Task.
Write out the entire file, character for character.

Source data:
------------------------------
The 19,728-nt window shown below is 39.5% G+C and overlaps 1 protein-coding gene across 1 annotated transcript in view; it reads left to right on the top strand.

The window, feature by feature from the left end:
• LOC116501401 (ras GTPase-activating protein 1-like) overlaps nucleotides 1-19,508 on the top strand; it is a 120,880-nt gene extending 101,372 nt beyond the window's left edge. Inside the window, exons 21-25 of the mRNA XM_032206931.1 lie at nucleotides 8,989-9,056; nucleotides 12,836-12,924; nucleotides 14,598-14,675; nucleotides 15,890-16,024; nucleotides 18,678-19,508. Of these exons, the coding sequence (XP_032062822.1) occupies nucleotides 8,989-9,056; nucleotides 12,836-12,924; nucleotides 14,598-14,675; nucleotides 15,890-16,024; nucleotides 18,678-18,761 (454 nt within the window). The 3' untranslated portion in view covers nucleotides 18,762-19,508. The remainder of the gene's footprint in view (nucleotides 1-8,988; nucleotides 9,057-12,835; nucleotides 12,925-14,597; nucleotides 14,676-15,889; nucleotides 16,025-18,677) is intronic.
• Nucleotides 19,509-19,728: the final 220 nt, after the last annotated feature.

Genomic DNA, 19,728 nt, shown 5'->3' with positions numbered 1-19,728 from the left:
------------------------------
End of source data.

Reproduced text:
The 19,728-nt window shown below is 39.5% G+C and overlaps 1 protein-coding gene across 1 annotated transcript in view; it reads left to right on the top strand.

The window, feature by feature from the left end:
• LOC116501401 (ras GTPase-activating protein 1-like) overlaps nucleotides 1-19,508 on the top strand; it is a 120,880-nt gene extending 101,372 nt beyond the window's left edge. Inside the window, exons 21-25 of the mRNA XM_032206931.1 lie at nucleotides 8,989-9,056; nucleotides 12,836-12,924; nucleotides 14,598-14,675; nucleotides 15,890-16,024; nucleotides 18,678-19,508. Of these exons, the coding sequence (XP_032062822.1) occupies nucleotides 8,989-9,056; nucleotides 12,836-12,924; nucleotides 14,598-14,675; nucleotides 15,890-16,024; nucleotides 18,678-18,761 (454 nt within the window). The 3' untranslated portion in view covers nucleotides 18,762-19,508. The remainder of the gene's footprint in view (nucleotides 1-8,988; nucleotides 9,057-12,835; nucleotides 12,925-14,597; nucleotides 14,676-15,889; nucleotides 16,025-18,677) is intronic.
• Nucleotides 19,509-19,728: the final 220 nt, after the last annotated feature.

Genomic DNA, 19,728 nt, shown 5'->3' with positions numbered 1-19,728 from the left: